Download the Sooma brochure (pdf)

tdcsSoomaMedical

 

New Electrodes From Focus and Caputron | Speak Wisdom

Dr. Williams at SpeakWisdom takes a look at the new focus electrodes as well as new Caputron Amrex-style electrodes. Electrode Wars! (Well Not Quite)

foc.us (famous for the foc.us V2 brain stimulation device and the new Go Flow tDCS device) is just releasing a new sponge electrode system  for the V2 and Go Flow that is very interesting! It consists of a rubber-like shell (about 2×2) and sponges that when inserted result in a 1.25 x 1.25 inch sponge contact area. To connect to the foc.us sponge electrodes, you need a special V2/Go Flow cable that attaches magnetically to the electrode shell. That means the problem of having an electrode jerked off of your head should you become tangled somehow goes away. This is a vastly better connection technology than the banana plug and socket used by many manufactures.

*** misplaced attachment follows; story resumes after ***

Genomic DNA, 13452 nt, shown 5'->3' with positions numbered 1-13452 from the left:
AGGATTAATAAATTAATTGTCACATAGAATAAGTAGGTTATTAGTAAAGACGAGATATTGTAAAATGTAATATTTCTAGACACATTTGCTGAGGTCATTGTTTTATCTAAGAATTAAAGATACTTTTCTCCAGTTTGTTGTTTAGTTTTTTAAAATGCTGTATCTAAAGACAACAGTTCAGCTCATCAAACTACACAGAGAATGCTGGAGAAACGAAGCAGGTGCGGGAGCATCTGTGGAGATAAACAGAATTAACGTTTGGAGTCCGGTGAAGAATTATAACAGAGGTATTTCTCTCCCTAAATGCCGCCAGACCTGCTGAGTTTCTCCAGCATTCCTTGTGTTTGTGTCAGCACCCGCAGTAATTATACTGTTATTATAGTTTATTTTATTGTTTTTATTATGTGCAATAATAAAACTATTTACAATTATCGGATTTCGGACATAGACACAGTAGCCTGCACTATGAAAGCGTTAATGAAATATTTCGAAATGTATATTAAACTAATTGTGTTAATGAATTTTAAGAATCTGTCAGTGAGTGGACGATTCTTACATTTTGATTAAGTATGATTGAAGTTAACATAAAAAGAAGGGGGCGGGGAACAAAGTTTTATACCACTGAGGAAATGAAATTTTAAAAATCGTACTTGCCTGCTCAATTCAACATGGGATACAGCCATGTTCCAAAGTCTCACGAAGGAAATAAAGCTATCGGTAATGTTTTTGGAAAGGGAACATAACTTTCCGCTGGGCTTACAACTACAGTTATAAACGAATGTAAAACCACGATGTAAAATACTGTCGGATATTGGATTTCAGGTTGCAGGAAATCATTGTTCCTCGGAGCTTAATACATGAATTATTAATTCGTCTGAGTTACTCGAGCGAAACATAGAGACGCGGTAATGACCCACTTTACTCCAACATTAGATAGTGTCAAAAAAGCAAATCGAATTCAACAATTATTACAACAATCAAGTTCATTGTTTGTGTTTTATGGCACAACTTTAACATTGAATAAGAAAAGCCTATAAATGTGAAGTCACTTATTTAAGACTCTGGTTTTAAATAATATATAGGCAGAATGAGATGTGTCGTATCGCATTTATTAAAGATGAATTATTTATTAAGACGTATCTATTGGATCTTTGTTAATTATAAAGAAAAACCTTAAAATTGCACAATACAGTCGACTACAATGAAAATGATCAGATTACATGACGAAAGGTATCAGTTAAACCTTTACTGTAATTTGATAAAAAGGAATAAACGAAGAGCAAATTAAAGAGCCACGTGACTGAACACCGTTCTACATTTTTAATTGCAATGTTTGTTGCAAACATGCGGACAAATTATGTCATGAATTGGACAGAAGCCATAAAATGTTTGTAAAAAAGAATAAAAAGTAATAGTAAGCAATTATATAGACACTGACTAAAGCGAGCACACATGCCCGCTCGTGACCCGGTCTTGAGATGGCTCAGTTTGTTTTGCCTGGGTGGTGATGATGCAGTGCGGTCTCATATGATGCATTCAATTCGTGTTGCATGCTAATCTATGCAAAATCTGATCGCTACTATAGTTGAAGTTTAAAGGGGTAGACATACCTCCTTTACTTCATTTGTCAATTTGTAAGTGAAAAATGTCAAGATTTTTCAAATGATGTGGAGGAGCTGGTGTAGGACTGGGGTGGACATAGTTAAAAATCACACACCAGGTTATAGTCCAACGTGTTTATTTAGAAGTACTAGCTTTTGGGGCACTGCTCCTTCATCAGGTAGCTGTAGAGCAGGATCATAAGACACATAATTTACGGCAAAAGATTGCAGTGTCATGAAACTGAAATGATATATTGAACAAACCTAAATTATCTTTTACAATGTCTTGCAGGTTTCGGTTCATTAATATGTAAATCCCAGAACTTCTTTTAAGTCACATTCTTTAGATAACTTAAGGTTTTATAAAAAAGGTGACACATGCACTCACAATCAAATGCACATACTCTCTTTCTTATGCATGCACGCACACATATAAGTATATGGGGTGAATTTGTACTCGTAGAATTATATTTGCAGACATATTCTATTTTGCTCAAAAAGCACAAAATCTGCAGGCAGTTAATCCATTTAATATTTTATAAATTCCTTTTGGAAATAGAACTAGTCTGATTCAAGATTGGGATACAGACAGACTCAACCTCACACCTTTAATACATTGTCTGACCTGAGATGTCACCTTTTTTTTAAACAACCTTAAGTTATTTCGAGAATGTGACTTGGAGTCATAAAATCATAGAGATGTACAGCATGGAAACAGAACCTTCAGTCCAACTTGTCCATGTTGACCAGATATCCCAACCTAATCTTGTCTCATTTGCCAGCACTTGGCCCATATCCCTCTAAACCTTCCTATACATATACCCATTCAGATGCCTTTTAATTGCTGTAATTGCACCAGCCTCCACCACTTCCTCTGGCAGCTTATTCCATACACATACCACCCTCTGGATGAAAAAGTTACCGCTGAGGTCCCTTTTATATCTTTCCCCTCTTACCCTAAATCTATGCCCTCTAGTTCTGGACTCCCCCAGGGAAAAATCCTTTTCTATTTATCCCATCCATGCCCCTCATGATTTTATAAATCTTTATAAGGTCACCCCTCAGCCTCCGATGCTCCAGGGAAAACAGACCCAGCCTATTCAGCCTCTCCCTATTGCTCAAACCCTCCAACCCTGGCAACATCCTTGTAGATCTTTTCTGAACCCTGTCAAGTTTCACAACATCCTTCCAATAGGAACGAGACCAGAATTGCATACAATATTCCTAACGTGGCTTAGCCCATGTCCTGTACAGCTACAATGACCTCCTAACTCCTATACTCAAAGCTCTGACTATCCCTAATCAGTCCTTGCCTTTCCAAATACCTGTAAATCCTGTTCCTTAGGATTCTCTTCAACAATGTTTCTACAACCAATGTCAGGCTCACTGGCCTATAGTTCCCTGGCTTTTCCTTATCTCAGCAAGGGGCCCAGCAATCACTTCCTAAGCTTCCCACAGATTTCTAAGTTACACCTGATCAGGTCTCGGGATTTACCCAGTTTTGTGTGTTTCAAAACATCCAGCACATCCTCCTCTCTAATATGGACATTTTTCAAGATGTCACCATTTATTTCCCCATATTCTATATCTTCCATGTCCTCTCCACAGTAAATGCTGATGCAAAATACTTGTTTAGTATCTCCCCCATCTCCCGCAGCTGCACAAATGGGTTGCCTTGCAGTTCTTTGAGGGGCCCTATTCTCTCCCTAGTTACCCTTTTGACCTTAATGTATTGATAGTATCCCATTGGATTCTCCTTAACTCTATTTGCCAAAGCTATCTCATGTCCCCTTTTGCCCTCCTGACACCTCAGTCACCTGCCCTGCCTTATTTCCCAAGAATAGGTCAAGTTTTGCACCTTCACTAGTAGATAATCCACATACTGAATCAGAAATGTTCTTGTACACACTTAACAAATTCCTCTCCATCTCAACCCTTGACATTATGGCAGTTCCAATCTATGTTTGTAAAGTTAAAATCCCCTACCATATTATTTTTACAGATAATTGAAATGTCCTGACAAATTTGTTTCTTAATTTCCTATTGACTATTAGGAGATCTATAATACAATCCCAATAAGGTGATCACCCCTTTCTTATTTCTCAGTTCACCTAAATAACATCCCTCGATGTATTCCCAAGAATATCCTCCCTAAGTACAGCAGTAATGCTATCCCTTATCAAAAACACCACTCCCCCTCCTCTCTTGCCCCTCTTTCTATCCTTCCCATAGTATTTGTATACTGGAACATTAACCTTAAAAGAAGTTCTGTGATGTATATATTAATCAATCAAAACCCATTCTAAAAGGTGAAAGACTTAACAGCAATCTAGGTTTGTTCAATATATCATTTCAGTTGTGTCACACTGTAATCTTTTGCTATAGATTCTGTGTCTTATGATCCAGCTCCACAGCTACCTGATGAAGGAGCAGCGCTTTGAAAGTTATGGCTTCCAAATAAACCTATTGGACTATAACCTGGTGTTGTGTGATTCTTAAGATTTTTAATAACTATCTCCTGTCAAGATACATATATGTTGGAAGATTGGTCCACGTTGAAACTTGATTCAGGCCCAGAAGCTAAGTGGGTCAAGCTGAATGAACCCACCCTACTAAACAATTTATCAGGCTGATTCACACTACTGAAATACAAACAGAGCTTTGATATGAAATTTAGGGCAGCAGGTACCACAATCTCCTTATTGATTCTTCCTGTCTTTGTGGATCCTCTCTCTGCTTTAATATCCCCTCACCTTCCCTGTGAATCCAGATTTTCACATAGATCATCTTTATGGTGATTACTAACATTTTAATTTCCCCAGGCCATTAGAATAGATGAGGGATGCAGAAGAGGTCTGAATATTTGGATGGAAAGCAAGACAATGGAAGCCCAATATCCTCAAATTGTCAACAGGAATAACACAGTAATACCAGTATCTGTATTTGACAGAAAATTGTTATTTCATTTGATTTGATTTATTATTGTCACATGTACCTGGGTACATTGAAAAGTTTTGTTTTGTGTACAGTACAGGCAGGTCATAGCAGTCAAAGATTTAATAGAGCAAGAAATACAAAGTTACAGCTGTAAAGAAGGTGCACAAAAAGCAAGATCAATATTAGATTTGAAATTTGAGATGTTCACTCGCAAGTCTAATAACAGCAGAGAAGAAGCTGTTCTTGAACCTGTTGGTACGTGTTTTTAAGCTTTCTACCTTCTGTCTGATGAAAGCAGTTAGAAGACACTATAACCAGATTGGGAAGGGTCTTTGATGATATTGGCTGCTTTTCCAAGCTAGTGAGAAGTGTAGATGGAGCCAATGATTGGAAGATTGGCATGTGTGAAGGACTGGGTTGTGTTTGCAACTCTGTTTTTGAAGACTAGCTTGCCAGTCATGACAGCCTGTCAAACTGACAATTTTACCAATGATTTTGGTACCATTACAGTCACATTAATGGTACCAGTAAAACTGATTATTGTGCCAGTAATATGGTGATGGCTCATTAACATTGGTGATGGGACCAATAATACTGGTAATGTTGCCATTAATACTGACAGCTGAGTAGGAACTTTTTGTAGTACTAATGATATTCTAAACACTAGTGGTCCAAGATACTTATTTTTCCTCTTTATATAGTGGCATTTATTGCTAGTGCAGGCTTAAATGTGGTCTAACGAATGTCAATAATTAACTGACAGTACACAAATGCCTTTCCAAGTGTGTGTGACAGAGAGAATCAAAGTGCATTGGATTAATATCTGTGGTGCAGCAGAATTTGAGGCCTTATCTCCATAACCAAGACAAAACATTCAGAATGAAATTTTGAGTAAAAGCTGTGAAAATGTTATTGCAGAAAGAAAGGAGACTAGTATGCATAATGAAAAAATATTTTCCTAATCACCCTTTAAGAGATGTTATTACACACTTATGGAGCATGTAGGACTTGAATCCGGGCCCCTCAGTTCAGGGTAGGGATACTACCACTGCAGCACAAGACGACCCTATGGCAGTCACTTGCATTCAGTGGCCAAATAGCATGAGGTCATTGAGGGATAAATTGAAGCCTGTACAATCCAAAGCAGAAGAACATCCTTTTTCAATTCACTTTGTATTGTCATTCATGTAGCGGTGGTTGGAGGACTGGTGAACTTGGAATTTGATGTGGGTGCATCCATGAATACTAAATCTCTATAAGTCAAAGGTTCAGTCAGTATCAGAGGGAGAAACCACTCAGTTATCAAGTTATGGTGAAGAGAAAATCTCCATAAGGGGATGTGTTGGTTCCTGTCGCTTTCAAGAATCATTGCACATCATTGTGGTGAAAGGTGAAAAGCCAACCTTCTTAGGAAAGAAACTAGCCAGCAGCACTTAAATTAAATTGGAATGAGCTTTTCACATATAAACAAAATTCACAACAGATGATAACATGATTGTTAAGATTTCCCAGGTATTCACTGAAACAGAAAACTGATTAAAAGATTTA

IMG_3146

Experimenting with electricity | Al Jazeera America

[Update 5/1/16] Perhaps with the unfortunate demise of Al Jazeera America, they have posted their TechKnow series online. We’re now able to watch the episode that featured Erica and Jeff and tDCS.

Exactly! Erica and Jeff have decided on a self-testing protocol I believe will effectively measure their tDCS results. Dual N-Back (online requires Silverlight) or download Brain Workshop.

By the time you read this there should also be a video interview at the TechKnow site.
Jeff’s (Boinger) Open tDCS: tDCS Regulation Circuits – Open Source Hardware project on GitHub: https://github.com/boinger/tdcs